HCSCGS17: Anatomy and Physiology of Speech, Language and Hearing (15 credits)

Course Outline

This module introduces students to the basic structure and function of human organs and systems that play an important role in speech production. It has links with HCSCSGS12 (Developmental Speech, Language & Communication Difficulties), HCSCSG14 (Phonetics & Phonology), HCSCGSG16 (Introduction to Speech, Hearing & Audiology), HCSCGS22 (Management of Acquired Communication Difficulties) and HCSCGS23 (Disorder of Vocal Tract: Structure & Function).


  • To provide students with essential knowledge of the structure and physiological function of those parts of the human body relevant to the study of speech and language sciences.
  • To develop awareness of the need for a solid grasp of the basic anatomy and physiology of the human communication system as a basis for understanding the nature and implications of their breakdown in disease.
  • To provide sufficient background knowledge to enable students to understand the underlying pathology of the various conditions that result in speech and language disorders and to be able to discuss their clients with medical colleagues.

Learning Outcomes

Knowledge and Understanding:

By the end of this course, students will be able to demonstrate knowledge and understanding of:

  • the key characteristics of the basic types of tissue that make up the human body
  • the basic structure and function of nerve and muscle cells, including generation and propagation of action potentials, synaptic transmission and the mechanisms of muscle contraction.
  • the anatomical structures and spaces in the thorax and how they are organised.
  • the anatomy and physiology of the respiratory system and its support of speech.
  • the muscles and cartilages of the larynx and their roles in voice production
  • the anatomical structures and spaces in the pharynx, nasal and oral cavities and how they move and relate to one another.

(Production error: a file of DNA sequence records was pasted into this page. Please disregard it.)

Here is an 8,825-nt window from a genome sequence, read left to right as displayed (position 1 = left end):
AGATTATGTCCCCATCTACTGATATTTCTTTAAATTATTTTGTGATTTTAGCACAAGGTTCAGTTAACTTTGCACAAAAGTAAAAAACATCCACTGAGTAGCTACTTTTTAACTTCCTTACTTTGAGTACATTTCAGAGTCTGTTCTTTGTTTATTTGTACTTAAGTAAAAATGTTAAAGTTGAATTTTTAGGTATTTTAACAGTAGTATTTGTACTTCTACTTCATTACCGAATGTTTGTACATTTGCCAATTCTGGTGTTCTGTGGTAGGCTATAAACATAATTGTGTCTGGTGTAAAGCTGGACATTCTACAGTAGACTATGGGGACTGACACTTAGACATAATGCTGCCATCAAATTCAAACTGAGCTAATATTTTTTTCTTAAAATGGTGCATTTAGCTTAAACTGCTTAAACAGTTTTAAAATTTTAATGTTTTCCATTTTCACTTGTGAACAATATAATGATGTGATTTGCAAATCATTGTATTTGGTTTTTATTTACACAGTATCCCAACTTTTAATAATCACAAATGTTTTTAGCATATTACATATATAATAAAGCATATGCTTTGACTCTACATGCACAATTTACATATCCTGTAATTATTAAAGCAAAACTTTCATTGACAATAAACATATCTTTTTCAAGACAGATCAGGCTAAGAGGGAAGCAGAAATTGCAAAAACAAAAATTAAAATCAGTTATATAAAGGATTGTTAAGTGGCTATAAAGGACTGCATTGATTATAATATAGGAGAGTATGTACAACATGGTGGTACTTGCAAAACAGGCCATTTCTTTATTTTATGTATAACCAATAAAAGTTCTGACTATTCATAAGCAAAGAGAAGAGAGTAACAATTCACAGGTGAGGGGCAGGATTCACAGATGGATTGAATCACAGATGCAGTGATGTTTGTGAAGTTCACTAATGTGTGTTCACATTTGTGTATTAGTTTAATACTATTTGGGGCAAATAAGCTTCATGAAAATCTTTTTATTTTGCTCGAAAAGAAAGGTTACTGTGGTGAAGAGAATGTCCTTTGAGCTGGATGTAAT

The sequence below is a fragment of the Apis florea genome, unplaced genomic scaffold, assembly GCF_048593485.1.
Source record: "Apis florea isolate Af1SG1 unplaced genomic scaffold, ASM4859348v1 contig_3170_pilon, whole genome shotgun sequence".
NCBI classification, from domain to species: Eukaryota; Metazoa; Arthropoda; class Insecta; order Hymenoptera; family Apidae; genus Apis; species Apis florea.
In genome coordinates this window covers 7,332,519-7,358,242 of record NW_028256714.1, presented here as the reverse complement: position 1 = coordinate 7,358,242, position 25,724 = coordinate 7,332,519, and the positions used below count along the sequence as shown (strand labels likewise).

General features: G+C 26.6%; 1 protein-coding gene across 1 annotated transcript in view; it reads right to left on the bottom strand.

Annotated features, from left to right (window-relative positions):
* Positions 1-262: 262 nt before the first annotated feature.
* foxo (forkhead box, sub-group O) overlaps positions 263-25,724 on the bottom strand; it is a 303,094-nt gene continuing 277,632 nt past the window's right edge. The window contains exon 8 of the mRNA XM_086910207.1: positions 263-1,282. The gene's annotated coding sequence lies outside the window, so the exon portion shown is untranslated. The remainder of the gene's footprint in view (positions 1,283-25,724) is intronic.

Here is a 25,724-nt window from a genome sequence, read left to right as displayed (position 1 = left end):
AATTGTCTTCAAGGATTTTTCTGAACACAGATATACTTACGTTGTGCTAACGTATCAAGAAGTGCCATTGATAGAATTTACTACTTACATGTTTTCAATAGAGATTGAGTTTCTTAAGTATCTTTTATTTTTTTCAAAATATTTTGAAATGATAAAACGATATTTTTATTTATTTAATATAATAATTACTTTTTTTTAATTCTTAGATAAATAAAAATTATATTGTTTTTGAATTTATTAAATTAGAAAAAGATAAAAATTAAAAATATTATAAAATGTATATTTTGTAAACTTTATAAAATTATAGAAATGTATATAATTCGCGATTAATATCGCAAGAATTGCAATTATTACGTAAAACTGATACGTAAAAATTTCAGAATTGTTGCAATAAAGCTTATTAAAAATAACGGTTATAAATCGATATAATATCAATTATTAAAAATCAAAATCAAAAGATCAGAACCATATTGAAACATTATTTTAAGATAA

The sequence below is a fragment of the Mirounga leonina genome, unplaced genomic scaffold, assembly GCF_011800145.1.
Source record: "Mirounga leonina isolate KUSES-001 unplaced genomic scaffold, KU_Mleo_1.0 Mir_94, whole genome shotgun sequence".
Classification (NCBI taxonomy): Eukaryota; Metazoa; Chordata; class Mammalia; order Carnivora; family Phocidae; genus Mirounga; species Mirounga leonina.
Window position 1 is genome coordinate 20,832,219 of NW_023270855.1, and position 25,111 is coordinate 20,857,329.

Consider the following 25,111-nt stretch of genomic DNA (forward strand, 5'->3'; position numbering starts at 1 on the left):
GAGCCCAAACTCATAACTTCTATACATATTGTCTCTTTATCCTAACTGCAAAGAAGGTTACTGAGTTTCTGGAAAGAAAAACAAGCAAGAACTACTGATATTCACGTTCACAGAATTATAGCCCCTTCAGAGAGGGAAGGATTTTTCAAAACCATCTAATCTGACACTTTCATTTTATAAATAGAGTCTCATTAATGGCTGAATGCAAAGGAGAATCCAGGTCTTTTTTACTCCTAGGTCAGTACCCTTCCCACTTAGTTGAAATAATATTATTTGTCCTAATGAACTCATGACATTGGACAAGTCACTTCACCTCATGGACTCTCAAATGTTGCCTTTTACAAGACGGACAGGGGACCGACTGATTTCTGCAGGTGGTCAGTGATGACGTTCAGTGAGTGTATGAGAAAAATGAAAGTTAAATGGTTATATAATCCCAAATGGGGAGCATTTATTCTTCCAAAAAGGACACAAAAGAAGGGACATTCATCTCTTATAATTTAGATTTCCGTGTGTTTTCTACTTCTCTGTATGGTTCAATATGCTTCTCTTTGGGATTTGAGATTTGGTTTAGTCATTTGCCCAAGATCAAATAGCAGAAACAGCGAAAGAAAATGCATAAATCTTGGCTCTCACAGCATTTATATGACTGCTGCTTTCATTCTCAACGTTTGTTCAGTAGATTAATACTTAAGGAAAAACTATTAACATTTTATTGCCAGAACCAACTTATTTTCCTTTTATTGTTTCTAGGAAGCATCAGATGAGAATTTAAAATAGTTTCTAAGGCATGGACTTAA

• the overall structure and constituent parts of the nervous system and how the nervous system controls anatomical structures and physiologic events in spokent communication and swallowing.


By the end of this course, students will be able to demonstrate that they can::

  • identify in models, specimens and diagrams the components of the organs and systems related to speech.
  • explain to clients the basic functioning of the systems and organs relevant to speech production
  • use resources to obtain further information as required for individual clients.

These outcomes will be achieved through:

  • lectures that will cover all of the above described topics
  • practical sessions in the dissecting room where models and specimens will be studied
  • private study of books, lectures notes and websites.
  • interaction with the teaching staff and other students verbally and via the communication tools of Moodle.

Syllabus Content

Cell structure and function
Tissue types and structure
Structure and function of nerves and muscles
Structure and function of the vocal tract and respiratory system; basic outline of embryonic development of vocal tract structures
Overview of the anatomical organisation and functional divisions of the nervous system
Essential neurophysiology - key features of neural communication
Innervation and neural control of structures involved in speech production and swallowing.

Teaching Methods

Lectures ( 20 x 1 hour)

Practical sessions (3 x 2 hours)

Revision sessions (1 x 3 hours)


Assessment Schedule

The students will be required to complete one assessment:

Unseen written test (2 hours)

Regulations for award of MSc SLS require the student to achieve an overall mark of 50 or above for this module. All students awarded MSc SLS are eligible to apply to the Health Professions Council for registration as a speech and language therapist.

Key Texts

Atkinson, M. & McHanwell, S. (2002). Basic Medical Science for Speech and Language Therapy Students. London : Whurr.

Seeley, R.R, Stephens, T.D. & Tate, P . (2008). Anatomy and Physiology . 8 th edition (Earlier editions acceptable). Boston : McGraw-Hill Education.

Page last modified on 30 apr 09 14:47 by Kea E Young